Chrysler Imperial CG Duel Cowl Phaeton by LeBaron

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Imperial CG Duel Cowl Phaeton by LeBaron





The Chrysler Imperial was redesigned in 1931. The car received a new engine, a 384.84-cubic inch (6308.85 cc) I8. Marketing materials for this generation of Imperial referred to the car as the "Imperial 8", in reference to the new in-line 8-cylinder engine. The engine would be found in many other Chrysler vehicles. The Custom Imperial had rust-proof fenders, automatic heater control and safety glass.The limo even came with a Dictaphone. The redesign also saw the introduction of new wire wheels that became a standard wheel treatment until the 1940s. Stock car driver Harry Hartz set numerous speed records with an Imperial sedan at Daytona Beach, Florida.

By 1931, Chrysler’s Imperial had grown from simply an upmarket version of lesser models into something truly unique and special. It had been graced with classically beautiful styling, which was inspired by the Cord L-29, and was noteworthy for its massive 145-inch wheelbase chassis and smooth 125-horsepower straight eight. Beneath the Imperial’s long hood was Chrysler’s first – and in fact largest – straight-8 flathead engine in two versions, dubbed the “Silver Dome” and “Red Head.” The more powerful Red Head Straight Eight produced 135 HP at 3,200 RPM, enough to haul the Imperial up to almost 90 MPH, and would quietly cruise at 75 MPH.Not only was this car big and powerful, it was also a superb driver, with advanced steering geometry that made it shockingly easy to swing through wide corners at speed. The term “driver’s car” is seldom applied to American Classics of this era, but it is apt for the Imperial. With a bevy of talented designers and individuals, LeBaron Carrossiers Inc. was a successful firm and already well into a successful partnership with Chrysler under the ownership of its parent company, Briggs. Together with their design staff, John Tjaarda and Ralph Roberts were responsible for LeBaron's designs for the next several years, as the company was now ideally positioned to take full advantage of the burgeoning demand for coachbuilt bodies that developed throughout the 1920s. Design work flowed in from Duesenberg, for which LeBaron bodies were among the most prolific, as well as Marmon and, of course, the stunning CG and CL Chrysler Imperials.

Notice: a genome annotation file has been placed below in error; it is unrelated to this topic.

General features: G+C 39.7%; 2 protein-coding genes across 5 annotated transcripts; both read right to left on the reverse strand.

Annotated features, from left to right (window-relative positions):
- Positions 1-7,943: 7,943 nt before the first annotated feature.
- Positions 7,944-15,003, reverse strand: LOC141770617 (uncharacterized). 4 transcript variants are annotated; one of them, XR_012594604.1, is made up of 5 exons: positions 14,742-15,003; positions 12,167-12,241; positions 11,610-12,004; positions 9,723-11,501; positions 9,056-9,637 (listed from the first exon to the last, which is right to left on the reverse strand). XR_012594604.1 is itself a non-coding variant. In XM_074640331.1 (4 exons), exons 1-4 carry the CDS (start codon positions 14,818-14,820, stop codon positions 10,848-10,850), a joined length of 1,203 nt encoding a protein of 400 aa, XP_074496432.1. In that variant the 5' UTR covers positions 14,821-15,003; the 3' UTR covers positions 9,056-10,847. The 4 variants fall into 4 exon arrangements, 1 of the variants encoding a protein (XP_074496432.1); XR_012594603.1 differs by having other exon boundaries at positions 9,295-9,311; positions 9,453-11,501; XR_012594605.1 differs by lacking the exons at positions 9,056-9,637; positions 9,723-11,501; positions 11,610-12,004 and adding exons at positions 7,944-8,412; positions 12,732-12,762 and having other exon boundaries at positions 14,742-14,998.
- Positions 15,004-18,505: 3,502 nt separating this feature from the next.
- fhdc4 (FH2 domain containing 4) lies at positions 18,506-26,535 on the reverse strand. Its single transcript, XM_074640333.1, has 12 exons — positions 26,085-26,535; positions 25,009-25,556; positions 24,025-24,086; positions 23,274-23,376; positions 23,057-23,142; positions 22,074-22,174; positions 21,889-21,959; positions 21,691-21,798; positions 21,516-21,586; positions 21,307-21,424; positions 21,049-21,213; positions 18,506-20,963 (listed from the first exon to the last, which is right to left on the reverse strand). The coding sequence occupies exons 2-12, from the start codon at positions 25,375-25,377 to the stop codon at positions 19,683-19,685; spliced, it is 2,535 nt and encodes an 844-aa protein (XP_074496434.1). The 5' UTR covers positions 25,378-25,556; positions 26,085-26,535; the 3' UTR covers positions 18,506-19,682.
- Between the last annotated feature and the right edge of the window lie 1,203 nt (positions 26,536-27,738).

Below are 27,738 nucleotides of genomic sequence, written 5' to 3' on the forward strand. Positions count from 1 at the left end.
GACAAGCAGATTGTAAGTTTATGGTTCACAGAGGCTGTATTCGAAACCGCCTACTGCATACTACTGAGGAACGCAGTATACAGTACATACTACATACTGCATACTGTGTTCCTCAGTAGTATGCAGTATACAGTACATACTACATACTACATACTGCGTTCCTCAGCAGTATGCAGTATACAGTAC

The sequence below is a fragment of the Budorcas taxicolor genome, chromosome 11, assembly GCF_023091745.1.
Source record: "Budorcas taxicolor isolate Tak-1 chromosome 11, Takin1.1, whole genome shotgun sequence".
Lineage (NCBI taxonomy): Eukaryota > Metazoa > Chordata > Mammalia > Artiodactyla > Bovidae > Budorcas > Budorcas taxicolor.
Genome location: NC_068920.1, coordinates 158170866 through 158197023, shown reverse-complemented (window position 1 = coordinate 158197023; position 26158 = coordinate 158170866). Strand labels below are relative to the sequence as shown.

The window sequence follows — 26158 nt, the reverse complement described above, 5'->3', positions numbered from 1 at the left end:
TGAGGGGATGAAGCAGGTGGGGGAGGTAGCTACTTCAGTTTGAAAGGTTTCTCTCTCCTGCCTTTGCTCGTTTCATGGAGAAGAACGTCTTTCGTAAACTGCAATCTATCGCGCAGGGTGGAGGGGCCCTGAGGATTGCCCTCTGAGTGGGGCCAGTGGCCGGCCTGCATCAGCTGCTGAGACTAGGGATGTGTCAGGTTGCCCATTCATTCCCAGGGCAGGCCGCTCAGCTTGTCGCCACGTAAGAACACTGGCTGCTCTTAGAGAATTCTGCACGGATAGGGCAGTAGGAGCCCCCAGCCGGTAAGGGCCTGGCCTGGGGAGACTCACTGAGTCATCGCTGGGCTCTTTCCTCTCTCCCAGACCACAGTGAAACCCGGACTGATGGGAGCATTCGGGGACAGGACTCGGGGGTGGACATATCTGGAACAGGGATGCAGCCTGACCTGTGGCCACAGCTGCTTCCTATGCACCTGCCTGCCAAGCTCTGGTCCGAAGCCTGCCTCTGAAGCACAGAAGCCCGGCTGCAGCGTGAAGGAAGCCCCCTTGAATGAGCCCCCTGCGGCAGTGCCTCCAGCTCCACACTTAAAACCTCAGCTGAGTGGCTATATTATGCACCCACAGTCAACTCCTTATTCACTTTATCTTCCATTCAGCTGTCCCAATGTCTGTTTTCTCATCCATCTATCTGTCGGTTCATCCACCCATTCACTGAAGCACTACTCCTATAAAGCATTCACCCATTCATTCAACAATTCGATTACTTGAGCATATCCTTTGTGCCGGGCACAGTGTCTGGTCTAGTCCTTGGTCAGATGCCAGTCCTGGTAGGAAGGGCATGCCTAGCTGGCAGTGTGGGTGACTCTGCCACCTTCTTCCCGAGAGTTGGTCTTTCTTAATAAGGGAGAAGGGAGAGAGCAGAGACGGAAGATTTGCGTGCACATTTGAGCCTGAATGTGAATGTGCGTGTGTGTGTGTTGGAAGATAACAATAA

In total, Chrysler ordered 50 sport phaeton bodies from LeBaron in 1932. Fourteen were initially shipped, although a few are believed to have been returned to the factory for an update with 1933 sheet metal and trim. Other than these updates, 36 of the 50 cars were originally built as 1933 models, and today, it is estimated that just 17 remain, including a handful of restored examples. In fact, LeBaron’s own Ralph Roberts was so enamored with the design of the 1933 dual-windshield phaeton variant that he ordered one for use as his personal car.

The LeBaron-bodied Imperial was alone in the elegance of its low and rakish design, which in the roadster and phaeton models featured a belt line that sloped gently downward in the rear, which with the top down exposed the upper portion of the seatbacks in a way that defied period convention.

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